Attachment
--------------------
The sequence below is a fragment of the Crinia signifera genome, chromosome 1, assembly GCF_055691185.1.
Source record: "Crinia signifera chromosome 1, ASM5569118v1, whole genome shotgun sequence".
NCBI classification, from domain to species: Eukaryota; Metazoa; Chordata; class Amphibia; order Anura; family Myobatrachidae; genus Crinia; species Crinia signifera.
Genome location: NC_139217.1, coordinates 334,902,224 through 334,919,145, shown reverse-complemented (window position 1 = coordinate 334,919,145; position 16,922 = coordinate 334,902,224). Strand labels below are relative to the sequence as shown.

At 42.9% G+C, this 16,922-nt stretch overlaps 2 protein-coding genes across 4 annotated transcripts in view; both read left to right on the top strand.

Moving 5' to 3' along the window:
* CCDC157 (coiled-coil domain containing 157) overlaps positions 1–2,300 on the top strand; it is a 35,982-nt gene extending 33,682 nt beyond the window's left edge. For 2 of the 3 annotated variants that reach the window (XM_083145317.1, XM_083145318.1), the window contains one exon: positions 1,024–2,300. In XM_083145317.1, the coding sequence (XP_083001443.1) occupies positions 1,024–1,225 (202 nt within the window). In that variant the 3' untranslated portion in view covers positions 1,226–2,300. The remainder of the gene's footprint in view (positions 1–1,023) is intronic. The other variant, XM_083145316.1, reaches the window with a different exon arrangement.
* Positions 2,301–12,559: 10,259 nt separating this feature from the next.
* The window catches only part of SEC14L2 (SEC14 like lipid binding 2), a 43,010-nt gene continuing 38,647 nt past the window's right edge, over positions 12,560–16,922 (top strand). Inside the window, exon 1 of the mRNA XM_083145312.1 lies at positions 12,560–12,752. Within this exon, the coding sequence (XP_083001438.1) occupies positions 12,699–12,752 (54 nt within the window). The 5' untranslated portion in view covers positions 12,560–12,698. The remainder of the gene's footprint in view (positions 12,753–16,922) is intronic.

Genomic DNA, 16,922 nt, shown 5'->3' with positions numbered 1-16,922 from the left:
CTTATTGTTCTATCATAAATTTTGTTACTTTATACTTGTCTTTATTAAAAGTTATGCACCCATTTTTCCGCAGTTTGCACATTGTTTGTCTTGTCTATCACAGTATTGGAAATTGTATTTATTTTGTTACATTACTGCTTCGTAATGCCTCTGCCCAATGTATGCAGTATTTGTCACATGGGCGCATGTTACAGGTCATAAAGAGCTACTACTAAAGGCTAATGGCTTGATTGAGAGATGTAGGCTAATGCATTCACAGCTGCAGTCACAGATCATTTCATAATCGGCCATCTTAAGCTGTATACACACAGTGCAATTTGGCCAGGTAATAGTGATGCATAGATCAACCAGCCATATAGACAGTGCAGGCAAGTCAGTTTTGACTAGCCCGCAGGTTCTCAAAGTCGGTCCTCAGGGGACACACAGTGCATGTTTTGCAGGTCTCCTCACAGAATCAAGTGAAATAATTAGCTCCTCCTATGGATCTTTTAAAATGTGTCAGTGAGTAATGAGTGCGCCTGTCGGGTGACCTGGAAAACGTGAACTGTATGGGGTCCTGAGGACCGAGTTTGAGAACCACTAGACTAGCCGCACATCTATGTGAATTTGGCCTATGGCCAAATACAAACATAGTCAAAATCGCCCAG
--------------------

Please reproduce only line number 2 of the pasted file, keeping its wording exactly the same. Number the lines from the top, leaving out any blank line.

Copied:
Source record: "Crinia signifera chromosome 1, ASM5569118v1, whole genome shotgun sequence".